KANKAKEE — Local Democratic Party officials may not be getting out the message about its Friday night meeting to pick a new state senator, at least according to one of its participants.
Even the Kankakee County Democratic Party’s own communications secretary, Marta Perales, acknowledged Tuesday she was “somewhat confused” about what would happen at the meeting, which is set for 5 p.m. in the Iroquois Room at Kankakee Community College. She is one of the four applicants for the position.
“Once I get more details, we’ll send something out,” Perales said.
A day earlier, though, John Willard, chairman of the Kankakee County Democratic Party, released a statement announcing Friday’s meeting, but did not give many details on how the meeting would be run.
In a text message Tuesday, Willard said the word is out about the meeting.
“That’s how we have these four highly qualified candidates,” he said.
Willard has not released the names of the four applicants, but on Monday, he confirmed the names of the four that had been made public. They are Perales, Kankakee County farmer Patrick Joyce, Chicago Heights City Clerk Lori Wilcox and Monica Gordon, executive director of the Illinois Legislative Black Caucus Foundation.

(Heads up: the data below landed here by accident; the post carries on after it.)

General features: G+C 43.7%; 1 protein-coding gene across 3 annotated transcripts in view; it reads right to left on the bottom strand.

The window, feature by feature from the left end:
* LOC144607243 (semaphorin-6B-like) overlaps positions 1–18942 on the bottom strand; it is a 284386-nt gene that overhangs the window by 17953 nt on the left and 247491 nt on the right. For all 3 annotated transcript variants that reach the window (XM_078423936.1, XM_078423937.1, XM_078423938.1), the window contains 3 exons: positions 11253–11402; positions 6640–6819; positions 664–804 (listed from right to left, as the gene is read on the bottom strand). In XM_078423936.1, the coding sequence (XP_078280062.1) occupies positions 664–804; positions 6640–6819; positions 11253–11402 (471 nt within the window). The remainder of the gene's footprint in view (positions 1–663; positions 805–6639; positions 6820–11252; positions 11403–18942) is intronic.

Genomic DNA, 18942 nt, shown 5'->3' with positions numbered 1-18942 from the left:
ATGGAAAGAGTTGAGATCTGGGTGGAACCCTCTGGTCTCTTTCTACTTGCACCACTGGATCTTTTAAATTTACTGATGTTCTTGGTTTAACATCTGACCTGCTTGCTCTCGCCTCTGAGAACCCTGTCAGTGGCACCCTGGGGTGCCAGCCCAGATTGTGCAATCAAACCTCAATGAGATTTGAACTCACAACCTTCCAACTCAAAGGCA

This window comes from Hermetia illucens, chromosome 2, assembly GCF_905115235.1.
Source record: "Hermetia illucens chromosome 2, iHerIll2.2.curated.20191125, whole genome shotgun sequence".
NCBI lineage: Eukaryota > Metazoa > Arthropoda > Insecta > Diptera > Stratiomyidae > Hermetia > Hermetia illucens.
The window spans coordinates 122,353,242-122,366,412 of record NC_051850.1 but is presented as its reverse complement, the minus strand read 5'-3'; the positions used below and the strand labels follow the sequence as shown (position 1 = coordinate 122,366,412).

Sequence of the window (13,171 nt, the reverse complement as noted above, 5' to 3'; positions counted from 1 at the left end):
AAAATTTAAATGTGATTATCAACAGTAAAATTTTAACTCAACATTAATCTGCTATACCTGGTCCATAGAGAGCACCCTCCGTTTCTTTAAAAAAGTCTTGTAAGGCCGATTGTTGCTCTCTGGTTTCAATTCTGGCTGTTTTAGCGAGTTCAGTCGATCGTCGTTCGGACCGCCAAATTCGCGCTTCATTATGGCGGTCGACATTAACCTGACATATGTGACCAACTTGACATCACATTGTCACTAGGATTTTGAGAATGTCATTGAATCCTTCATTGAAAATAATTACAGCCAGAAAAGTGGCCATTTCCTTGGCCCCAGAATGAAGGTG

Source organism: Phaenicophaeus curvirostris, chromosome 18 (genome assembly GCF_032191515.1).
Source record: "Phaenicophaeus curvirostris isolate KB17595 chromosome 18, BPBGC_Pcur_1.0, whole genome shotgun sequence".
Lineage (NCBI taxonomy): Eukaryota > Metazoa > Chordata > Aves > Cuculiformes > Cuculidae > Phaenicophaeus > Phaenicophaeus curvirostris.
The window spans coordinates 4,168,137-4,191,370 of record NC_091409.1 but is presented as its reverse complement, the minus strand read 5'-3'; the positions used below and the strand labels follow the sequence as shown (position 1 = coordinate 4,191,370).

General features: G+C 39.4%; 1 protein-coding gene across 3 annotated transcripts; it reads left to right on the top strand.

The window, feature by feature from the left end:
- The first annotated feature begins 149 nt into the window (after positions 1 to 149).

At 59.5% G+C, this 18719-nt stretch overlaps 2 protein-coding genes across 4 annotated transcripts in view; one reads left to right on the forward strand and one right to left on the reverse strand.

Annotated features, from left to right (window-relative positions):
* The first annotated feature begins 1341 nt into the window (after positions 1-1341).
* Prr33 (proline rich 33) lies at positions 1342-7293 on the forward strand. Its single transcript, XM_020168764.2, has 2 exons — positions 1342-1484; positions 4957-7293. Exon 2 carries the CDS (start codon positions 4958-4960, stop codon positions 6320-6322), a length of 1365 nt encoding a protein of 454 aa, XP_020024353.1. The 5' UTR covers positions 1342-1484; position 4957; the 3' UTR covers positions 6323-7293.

The candidates are vying to fill the seat left vacant by Sen. Toi Hutchinson, D-Olympia Fields, who resigned to take a job in Gov. J.B. Pritzker’s administration coordinating the state’s legalization of recreational marijuana.
Because the Senate seat was filled by a Democrat, party leaders in the 40th District have the power to vote on her replacement.
In an interview, Perales said she understands that each candidate will get a chance to speak at the meeting and then the nominating committee will meet behind closed doors to deliberate before voting. Beyond that, Perales said she had been told little about the meeting’s structure.
She said she was not sure whether state party leaders have settled on a candidate.
“I’m not the one they’re pushing,” Perales said. “From my understanding, I am the underdog in this race.”
The Democratic and Republican primaries for the Senate seat and other positions will be March 17. Because the 40th District is solidly Democratic, this primary race is what counts.
Perales said she “absolutely” would run in March, regardless of whether party leaders pick her.
No other applicant has responded to inquiries about their March primary plans.
Perales has lived on the south and north sides of the 40th District. She said the map of the district indicates she is a good fit for the district.
She is a former coordinator for the Illinois Metropolitan Planning Organization Advisory Council and a former legislative affairs director with Metra, which provides rail service in greater Chicago.
“I have a transportation and metropolitan planning background. I have worked with both sides of the aisle (in the legislature). With issues such as transportation, it’s not about Democrats or Republicans, it’s about fighting for your area,” Perales said. “I know how the sausage is made in Springfield.”
The 40th District is a blend of suburbs and downstate.